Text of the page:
Euthyphro, Apology, Crito, and Phaedo By Plato Phaedo

Yes, certainly.

And is there any opposite to life?

There is, he said.

And what is that?

Death.

Then the soul, as has been acknowledged, will never receive the opposite of what she brings.

Impossible, replied Cebes.

And now, he said, what did we just now call that principle which repels the even?

The odd.

And that principle which repels the musical, or the just?

The unmusical, he said, and the unjust.

And what do we call the principle which does not admit of death?

The immortal, he said.

And does the soul admit of death?

No.

Then the soul is immortal?

Yes, he said.

And may we say that this has been proven?

Yes, abundantly proven, Socrates, he replied.

Supposing that the odd were imperishable, must not three be imperishable?

Of course.

And if that which is cold were imperishable, when the warm principle came attacking the snow, must not the snow have retired whole and unmelted — for it could never have perished, nor could it have remained and admitted the heat?

True, he said.

Again, if the uncooling or warm principle were imperishable, the fire when assailed by cold would not have perished or have been extinguished, but would have gone away unaffected?

Certainly, he said.

And the same may be said of the immortal: if the immortal is also imperishable, the soul when attacked by death cannot perish; for the preceding argument shows that the soul will not admit of death, or ever be dead, any more than three or the odd number will admit of the even, or fire or the heat in the fire, of the cold. Yet a person may say: 'But although the odd will not become even at the approach of the even, why may not the odd perish and the even take the place of the odd?' Now to him who makes this objection, we cannot answer that the odd principle is imperishable; for this has not been acknowledged, but if this had been acknowledged, there would have been no difficulty in contending that at the approach of the even the odd principle and the number three took their departure; and the same argument would have held good of fire and heat and any other thing.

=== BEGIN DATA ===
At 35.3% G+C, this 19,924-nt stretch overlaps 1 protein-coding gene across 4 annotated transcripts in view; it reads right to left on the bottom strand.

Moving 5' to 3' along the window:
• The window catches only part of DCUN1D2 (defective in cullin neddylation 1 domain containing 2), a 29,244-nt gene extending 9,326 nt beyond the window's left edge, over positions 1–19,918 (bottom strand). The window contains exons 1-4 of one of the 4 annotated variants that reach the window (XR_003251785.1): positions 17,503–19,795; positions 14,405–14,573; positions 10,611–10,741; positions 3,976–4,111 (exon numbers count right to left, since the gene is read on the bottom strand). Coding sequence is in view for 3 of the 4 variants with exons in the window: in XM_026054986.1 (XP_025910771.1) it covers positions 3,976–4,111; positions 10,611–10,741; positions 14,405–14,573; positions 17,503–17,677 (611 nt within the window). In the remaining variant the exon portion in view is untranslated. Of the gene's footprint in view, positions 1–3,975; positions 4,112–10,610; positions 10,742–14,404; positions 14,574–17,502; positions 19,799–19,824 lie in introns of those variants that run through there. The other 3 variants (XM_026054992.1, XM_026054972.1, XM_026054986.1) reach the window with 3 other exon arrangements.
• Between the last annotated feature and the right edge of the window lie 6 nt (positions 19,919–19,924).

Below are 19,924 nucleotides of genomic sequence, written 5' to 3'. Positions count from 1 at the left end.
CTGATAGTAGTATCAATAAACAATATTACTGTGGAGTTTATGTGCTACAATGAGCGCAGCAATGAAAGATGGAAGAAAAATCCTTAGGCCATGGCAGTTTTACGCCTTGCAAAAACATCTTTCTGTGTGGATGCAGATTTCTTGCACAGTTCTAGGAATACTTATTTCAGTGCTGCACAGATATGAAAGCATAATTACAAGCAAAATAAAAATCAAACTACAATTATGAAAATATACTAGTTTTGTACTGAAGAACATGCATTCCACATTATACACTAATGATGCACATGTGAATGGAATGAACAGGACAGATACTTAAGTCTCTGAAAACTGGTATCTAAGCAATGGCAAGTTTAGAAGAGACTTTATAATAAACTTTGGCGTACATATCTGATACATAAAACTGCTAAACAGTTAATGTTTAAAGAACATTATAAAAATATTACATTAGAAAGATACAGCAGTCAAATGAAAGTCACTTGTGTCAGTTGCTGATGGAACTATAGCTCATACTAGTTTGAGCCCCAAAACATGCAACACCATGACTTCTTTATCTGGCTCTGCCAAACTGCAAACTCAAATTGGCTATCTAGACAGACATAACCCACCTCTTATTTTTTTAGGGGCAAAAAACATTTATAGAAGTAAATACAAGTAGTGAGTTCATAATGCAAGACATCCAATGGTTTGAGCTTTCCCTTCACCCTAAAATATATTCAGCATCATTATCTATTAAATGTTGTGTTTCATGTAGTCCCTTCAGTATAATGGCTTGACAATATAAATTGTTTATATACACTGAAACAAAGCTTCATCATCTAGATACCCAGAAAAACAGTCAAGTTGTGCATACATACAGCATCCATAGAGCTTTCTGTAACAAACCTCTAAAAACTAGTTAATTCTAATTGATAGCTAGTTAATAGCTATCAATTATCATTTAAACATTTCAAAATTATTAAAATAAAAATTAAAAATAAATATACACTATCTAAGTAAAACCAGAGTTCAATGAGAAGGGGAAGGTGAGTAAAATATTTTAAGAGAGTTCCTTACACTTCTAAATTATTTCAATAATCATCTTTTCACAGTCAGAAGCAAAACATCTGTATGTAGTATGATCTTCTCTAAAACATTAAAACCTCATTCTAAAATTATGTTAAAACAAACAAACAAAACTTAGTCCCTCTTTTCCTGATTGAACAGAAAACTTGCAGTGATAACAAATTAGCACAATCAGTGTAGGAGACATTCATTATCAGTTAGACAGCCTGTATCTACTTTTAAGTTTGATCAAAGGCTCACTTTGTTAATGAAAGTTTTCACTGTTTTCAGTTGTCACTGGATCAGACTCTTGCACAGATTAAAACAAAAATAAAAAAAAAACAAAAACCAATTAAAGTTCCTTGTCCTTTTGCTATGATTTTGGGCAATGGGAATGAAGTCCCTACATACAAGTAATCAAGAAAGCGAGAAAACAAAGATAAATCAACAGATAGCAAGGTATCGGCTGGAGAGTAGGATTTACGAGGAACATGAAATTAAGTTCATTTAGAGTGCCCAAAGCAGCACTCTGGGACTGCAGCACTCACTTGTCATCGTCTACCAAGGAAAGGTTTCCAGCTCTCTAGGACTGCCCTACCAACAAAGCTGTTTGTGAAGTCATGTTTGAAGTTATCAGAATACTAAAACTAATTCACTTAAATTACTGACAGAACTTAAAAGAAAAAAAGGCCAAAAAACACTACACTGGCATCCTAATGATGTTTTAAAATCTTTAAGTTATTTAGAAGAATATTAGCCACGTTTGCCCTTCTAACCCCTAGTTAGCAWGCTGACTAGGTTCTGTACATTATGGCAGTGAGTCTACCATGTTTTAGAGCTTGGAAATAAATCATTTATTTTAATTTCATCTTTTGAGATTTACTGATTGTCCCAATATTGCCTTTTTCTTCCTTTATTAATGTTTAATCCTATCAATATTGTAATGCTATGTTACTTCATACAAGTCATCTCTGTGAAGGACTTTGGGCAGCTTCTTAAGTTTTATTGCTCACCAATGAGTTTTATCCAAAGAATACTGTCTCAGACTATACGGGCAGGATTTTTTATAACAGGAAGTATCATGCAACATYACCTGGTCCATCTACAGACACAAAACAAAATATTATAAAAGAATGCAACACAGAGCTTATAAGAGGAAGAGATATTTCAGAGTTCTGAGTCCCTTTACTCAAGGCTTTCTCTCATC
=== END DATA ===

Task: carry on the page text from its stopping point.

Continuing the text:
Very true.

And the same may be said of the immortal: if the immortal is also imperishable, then the soul will be imperishable as well as immortal; but if not, some other proof of her imperishableness will have to be given.

No other proof is needed, he said; for if the immortal, being eternal, is liable to perish, then nothing is imperishable.

Yes, replied Socrates, and yet all men will agree that God, and the essential form of life, and the immortal in general, will never perish.

Yes, all men, he said — that is true; and what is more, gods, if I am not mistaken, as well as men.

Seeing then that the immortal is indestructible, must not the soul, if she is immortal, be also imperishable?

Most certainly.

Then when death attacks a man, the mortal portion of him may be supposed to die, but the immortal retires at the approach of death and is preserved safe and sound?

True.

Then, Cebes, beyond question, the soul is immortal and imperishable, and our souls will truly exist in another world!

I am convinced, Socrates, said Cebes, and have nothing more to object; but if my friend Simmias, or any one else, has any further objection to make, he had better speak out, and not keep silence, since I do not know to what other season he can defer the discussion, if there is anything which he wants to say or to have said.

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